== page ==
In which Katie touches down in Missoula and reflects on 7,300 miles of an unfamiliar America.
In 1960, John Steinbeck drove a 10,000-mile loop around the United States in a truck camper named Rocinante with his pet poodle named Charley. What exactly he was looking for, no one really knows. The title of the resulting novel was “Travels with Charley: In Search of America.” This could lead the reader to believe that he was digging around for some tangible essence of the country he called home. Maybe he felt such a trip would enhance his final years as a writer of American stories.
Maybe he just got bored and needed a change of scenery.
But modern road trippers could argue that Steinbeck’s purposelessness was a detriment. They could critique his lack of agenda, his choice of companionship, his vehicle outfit. They could say he was looking for something that couldn’t be found from behind the steering wheel of a GMC.
Today, it seems like road trippers only try to find the “essence of America” in national parks or heavily-populated urban areas. Pinterest tells us to gravitate toward glassy mountain lakes, colorful murals splashed across brick-walled alleys, giant redwood trees, aesthetically pleasing coffee shops, desert landscapes at sunset, quirky food trucks parked at farmer’s markets. The originality of the American road trip has been watered down to a collection of stock photos and souvenir decals for water bottles, laptops or Thule covers. I should know…I love those decals.
Last week, I woke up on Padre Island National Seashore on the Texas Gulf Coast. I drove to a working vineyard 20 miles outside of San Angelo, and then to a small Airbnb in a quiet neighborhood in Amarillo. From Amarillo I drove to Denver, then to Gillette, Wyoming, then to the Montana-North Dakota border. I ended the trip by driving clear across Montana on Sunday.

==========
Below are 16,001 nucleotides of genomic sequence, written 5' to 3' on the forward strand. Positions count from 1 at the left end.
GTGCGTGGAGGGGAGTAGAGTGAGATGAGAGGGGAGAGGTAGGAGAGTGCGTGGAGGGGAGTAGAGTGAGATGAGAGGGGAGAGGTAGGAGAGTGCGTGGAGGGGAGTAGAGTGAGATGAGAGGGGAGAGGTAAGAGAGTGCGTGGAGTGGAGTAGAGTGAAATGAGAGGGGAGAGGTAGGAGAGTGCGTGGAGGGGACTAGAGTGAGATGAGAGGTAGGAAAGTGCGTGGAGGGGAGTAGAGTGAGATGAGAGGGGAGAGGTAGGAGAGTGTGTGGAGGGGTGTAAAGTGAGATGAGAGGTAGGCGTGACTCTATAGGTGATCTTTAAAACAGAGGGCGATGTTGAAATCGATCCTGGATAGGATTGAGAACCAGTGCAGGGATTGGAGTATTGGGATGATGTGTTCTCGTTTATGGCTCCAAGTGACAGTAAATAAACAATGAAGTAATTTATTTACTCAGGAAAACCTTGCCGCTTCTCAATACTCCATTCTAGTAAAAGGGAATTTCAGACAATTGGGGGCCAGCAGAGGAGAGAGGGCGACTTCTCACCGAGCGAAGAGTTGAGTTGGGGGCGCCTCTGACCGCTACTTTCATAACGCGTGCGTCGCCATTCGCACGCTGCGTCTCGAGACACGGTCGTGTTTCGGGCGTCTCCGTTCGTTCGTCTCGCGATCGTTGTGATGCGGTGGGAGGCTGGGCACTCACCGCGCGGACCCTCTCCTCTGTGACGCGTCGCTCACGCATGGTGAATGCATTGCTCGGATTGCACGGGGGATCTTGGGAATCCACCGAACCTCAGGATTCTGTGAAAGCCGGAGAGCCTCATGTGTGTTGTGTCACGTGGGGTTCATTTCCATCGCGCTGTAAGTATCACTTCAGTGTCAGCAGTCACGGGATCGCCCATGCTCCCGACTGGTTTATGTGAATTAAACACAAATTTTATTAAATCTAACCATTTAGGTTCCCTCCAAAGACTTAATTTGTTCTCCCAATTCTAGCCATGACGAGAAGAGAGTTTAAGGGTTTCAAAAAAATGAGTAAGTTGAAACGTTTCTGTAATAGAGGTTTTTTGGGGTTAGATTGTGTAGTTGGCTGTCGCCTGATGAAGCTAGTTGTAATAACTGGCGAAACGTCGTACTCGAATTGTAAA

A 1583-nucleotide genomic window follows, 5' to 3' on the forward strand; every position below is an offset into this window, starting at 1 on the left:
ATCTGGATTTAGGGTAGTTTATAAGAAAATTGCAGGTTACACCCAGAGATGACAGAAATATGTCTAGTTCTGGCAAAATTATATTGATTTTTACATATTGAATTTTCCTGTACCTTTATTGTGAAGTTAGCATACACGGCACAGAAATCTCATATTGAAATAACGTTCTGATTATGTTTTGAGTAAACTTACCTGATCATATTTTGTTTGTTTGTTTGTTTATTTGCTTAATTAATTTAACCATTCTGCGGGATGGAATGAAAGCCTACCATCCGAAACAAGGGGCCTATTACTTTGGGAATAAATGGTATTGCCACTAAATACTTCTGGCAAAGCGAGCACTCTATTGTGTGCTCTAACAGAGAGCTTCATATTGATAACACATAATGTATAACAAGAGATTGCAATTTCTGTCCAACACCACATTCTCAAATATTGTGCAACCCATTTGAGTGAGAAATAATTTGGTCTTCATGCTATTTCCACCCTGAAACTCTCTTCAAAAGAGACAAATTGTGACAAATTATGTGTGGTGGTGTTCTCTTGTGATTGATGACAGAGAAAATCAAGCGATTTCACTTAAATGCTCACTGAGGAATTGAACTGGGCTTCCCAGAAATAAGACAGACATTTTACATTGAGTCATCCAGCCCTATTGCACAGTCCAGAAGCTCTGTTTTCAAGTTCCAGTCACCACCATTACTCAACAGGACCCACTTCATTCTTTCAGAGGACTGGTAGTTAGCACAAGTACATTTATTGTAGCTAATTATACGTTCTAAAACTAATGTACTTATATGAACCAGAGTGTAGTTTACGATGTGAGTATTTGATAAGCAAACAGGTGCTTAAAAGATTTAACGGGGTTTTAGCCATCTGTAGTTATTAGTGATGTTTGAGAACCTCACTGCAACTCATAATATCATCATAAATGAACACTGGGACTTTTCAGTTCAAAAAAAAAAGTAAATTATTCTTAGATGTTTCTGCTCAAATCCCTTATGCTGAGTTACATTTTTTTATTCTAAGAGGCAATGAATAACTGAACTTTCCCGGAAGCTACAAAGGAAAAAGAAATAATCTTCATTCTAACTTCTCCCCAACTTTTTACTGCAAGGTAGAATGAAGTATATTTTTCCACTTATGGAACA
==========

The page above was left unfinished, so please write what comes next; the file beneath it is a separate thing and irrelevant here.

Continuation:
This route was chock full of influencer-worthy opportunities.
But in Amarillo, I went for a morning run past a hospital, a mall and some clustered apartment buildings. I never left my driver’s seat during the two hours in northeastern New Mexico. I spent a cumulative 15 hours in Denver. I was asleep on my friend’s couch for most of them. I spent a morning in Old Town Fort Collins, but I blew right past Rocky Mountain National Park. When I tore through Cheyenne, my eyes didn’t leave the road ahead of me.
I barely took a single photo after leaving Padre Island.
When I planned the trip originally, I thought I would take more time to explore during my return. I thought I would be bored after three weeks of following the same flock of birds through a largely monotonous part of the country. I assumed I would have pent up energy for the occasional hike or scenic detour when cutting across these famous road trip states. Surely, the essence of America was waiting for me somewhere in a big Texas city or in the Rocky Mountains.
Instead, I plowed right past these places. I was exhausted from what had already been an adventure-filled trip. I was busting at the seams with stories and memories. I didn’t feel remotely deprived of America’s essence. In fact, I just wanted to be back in my own bed again, because I felt like I had completely overloaded my senses.
Truthfully, I found more of America in the four weeks between Bismarck and Corpus Christi than I did in my 23 years spent in Connecticut, Boston and Missoula. I found an America that is completely disregarded by the road trip porn of our modern time. This America took such good care of me. It took me in, kept me safe, wished me well and pushed me onward.
In the Dakotas, I found the America that drives with a hand cemented atop the steering wheel so it can lift a greeting finger at every passing car. In southern Nebraska, I found the America that welcomes cold wayward strangers into its home. It let me do laundry and asked me how I took my eggs. In Great Bend, Kansas, America was the woman working at the empty coffee shop on Halloween. She had 14 grandkids, and she reminded me to take the time to enjoy my adventure and my life.